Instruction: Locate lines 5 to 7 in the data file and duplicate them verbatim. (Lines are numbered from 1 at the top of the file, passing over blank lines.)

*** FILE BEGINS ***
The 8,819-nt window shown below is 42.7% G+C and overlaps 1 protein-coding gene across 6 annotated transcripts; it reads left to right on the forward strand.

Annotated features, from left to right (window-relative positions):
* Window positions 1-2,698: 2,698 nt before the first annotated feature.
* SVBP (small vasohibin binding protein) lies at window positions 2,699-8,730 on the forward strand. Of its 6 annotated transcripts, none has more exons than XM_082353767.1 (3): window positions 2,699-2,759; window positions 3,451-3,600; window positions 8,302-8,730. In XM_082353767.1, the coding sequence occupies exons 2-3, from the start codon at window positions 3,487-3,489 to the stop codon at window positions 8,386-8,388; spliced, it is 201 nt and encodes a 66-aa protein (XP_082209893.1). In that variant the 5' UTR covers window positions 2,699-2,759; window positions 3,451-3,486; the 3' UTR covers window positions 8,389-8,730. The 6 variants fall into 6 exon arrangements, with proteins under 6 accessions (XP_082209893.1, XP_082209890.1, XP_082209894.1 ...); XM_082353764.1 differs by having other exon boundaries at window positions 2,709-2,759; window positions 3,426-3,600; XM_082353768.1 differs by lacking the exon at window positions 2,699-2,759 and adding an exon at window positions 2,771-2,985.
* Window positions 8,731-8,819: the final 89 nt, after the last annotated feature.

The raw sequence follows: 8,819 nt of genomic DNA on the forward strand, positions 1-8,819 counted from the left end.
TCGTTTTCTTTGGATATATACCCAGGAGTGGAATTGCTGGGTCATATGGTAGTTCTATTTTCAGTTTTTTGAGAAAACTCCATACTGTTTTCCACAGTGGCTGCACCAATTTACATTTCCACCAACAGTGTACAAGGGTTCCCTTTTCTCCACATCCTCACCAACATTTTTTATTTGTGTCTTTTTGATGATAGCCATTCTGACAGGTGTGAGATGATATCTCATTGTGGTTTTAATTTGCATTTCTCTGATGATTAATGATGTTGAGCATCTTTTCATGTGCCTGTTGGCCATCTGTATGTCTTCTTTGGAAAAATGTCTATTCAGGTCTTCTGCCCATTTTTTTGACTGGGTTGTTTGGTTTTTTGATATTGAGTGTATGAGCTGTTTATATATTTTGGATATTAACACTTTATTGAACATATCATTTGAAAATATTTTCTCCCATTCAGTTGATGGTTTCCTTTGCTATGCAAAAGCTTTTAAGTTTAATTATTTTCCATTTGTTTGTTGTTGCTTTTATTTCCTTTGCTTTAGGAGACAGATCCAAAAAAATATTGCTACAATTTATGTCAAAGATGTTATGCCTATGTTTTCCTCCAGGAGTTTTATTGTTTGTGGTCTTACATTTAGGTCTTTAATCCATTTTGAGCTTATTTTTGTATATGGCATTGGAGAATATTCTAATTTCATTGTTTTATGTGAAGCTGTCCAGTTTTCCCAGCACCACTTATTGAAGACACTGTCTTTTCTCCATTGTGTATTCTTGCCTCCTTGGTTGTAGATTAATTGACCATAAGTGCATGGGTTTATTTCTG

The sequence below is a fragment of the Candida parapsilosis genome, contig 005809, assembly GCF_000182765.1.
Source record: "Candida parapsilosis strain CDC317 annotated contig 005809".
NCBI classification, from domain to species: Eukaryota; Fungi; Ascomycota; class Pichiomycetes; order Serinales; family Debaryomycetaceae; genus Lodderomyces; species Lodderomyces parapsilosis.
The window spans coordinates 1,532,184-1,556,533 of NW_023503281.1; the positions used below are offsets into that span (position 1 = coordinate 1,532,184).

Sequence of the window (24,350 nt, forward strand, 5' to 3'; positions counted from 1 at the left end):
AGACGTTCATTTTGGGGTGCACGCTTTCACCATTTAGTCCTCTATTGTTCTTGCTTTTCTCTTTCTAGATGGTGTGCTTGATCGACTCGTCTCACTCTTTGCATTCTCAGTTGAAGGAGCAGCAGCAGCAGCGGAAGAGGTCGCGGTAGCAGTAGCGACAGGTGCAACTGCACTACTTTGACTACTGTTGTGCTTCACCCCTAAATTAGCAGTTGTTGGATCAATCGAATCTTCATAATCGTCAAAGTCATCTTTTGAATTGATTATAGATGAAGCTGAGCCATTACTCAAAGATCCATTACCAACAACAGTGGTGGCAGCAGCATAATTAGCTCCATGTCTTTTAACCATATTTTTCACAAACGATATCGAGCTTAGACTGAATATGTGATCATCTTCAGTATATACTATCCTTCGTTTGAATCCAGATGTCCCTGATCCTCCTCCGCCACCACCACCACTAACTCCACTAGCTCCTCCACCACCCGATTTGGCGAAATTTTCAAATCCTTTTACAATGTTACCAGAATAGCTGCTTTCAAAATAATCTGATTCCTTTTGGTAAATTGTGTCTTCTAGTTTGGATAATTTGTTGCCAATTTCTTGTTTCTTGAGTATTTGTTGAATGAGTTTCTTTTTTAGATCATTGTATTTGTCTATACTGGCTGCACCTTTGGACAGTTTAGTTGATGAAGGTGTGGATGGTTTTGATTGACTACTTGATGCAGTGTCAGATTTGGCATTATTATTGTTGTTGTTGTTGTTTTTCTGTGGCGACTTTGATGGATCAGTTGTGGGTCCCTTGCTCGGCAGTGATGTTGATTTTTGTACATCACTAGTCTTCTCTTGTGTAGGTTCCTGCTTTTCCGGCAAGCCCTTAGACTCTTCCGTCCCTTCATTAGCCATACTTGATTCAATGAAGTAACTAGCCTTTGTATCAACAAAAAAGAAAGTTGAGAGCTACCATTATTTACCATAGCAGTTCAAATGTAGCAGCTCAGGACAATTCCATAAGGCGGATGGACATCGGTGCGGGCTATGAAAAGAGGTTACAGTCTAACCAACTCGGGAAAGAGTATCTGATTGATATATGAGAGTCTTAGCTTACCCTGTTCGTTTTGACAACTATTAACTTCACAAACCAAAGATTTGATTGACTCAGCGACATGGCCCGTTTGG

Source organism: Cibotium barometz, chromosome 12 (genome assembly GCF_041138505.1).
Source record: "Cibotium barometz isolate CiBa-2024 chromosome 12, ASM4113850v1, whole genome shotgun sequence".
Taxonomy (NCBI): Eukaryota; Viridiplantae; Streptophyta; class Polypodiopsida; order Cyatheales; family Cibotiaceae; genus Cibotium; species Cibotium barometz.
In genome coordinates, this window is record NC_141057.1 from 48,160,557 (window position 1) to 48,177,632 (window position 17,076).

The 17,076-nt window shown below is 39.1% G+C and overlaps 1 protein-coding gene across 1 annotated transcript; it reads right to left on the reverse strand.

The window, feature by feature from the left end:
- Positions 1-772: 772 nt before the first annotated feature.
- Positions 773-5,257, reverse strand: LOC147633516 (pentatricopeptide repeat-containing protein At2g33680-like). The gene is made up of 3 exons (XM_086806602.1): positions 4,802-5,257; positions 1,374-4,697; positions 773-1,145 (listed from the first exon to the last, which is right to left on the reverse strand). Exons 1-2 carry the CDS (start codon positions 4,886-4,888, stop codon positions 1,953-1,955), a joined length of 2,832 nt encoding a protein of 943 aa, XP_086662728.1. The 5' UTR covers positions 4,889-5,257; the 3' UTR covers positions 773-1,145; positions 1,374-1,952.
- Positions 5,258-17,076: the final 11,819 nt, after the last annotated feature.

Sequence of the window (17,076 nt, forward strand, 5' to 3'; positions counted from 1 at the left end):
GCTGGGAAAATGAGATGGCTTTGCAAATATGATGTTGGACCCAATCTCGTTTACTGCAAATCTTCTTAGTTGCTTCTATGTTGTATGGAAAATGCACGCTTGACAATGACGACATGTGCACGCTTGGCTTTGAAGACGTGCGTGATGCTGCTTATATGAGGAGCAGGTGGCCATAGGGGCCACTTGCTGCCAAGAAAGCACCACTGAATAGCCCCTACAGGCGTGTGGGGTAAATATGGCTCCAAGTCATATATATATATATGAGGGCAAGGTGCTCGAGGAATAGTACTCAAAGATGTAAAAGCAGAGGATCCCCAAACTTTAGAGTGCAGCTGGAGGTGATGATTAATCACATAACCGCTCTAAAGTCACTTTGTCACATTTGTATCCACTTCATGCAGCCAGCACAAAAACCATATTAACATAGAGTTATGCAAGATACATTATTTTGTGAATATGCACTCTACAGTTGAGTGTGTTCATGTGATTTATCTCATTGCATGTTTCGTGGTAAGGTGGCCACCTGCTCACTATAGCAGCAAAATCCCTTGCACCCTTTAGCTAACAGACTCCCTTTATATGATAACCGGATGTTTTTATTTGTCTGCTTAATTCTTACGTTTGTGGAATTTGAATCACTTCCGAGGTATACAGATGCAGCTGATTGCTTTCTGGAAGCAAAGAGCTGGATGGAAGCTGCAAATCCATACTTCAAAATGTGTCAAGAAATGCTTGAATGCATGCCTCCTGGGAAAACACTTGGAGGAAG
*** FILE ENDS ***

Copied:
* Window positions 8,731-8,819: the final 89 nt, after the last annotated feature.

The raw sequence follows: 8,819 nt of genomic DNA on the forward strand, positions 1-8,819 counted from the left end.
TCGTTTTCTTTGGATATATACCCAGGAGTGGAATTGCTGGGTCATATGGTAGTTCTATTTTCAGTTTTTTGAGAAAACTCCATACTGTTTTCCACAGTGGCTGCACCAATTTACATTTCCACCAACAGTGTACAAGGGTTCCCTTTTCTCCACATCCTCACCAACATTTTTTATTTGTGTCTTTTTGATGATAGCCATTCTGACAGGTGTGAGATGATATCTCATTGTGGTTTTAATTTGCATTTCTCTGATGATTAATGATGTTGAGCATCTTTTCATGTGCCTGTTGGCCATCTGTATGTCTTCTTTGGAAAAATGTCTATTCAGGTCTTCTGCCCATTTTTTTGACTGGGTTGTTTGGTTTTTTGATATTGAGTGTATGAGCTGTTTATATATTTTGGATATTAACACTTTATTGAACATATCATTTGAAAATATTTTCTCCCATTCAGTTGATGGTTTCCTTTGCTATGCAAAAGCTTTTAAGTTTAATTATTTTCCATTTGTTTGTTGTTGCTTTTATTTCCTTTGCTTTAGGAGACAGATCCAAAAAAATATTGCTACAATTTATGTCAAAGATGTTATGCCTATGTTTTCCTCCAGGAGTTTTATTGTTTGTGGTCTTACATTTAGGTCTTTAATCCATTTTGAGCTTATTTTTGTATATGGCATTGGAGAATATTCTAATTTCATTGTTTTATGTGAAGCTGTCCAGTTTTCCCAGCACCACTTATTGAAGACACTGTCTTTTCTCCATTGTGTATTCTTGCCTCCTTGGTTGTAGATTAATTGACCATAAGTGCATGGGTTTATTTCTG